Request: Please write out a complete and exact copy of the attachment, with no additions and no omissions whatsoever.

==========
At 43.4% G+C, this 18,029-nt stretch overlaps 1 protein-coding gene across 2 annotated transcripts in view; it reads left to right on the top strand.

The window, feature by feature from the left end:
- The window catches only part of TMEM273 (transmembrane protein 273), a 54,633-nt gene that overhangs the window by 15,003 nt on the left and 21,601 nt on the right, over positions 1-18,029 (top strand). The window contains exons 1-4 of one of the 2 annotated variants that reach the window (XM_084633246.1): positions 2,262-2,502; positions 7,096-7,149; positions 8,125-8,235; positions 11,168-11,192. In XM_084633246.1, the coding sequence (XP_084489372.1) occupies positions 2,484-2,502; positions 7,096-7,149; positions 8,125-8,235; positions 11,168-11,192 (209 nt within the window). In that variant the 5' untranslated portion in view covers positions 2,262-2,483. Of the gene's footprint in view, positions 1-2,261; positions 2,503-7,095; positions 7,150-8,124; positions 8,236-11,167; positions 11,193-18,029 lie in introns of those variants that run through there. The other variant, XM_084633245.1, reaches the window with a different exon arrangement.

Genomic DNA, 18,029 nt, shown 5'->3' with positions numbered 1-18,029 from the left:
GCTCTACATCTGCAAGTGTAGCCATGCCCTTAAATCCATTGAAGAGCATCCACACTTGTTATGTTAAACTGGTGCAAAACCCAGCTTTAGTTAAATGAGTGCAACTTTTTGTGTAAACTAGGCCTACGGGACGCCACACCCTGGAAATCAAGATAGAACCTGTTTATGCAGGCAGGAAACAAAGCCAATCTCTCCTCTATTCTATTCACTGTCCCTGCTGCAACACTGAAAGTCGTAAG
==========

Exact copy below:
At 43.4% G+C, this 18,029-nt stretch overlaps 1 protein-coding gene across 2 annotated transcripts in view; it reads left to right on the top strand.

The window, feature by feature from the left end:
- The window catches only part of TMEM273 (transmembrane protein 273), a 54,633-nt gene that overhangs the window by 15,003 nt on the left and 21,601 nt on the right, over positions 1-18,029 (top strand). The window contains exons 1-4 of one of the 2 annotated variants that reach the window (XM_084633246.1): positions 2,262-2,502; positions 7,096-7,149; positions 8,125-8,235; positions 11,168-11,192. In XM_084633246.1, the coding sequence (XP_084489372.1) occupies positions 2,484-2,502; positions 7,096-7,149; positions 8,125-8,235; positions 11,168-11,192 (209 nt within the window). In that variant the 5' untranslated portion in view covers positions 2,262-2,483. Of the gene's footprint in view, positions 1-2,261; positions 2,503-7,095; positions 7,150-8,124; positions 8,236-11,167; positions 11,193-18,029 lie in introns of those variants that run through there. The other variant, XM_084633245.1, reaches the window with a different exon arrangement.

Genomic DNA, 18,029 nt, shown 5'->3' with positions numbered 1-18,029 from the left:
GCTCTACATCTGCAAGTGTAGCCATGCCCTTAAATCCATTGAAGAGCATCCACACTTGTTATGTTAAACTGGTGCAAAACCCAGCTTTAGTTAAATGAGTGCAACTTTTTGTGTAAACTAGGCCTACGGGACGCCACACCCTGGAAATCAAGATAGAACCTGTTTATGCAGGCAGGAAACAAAGCCAATCTCTCCTCTATTCTATTCACTGTCCCTGCTGCAACACTGAAAGTCGTAAG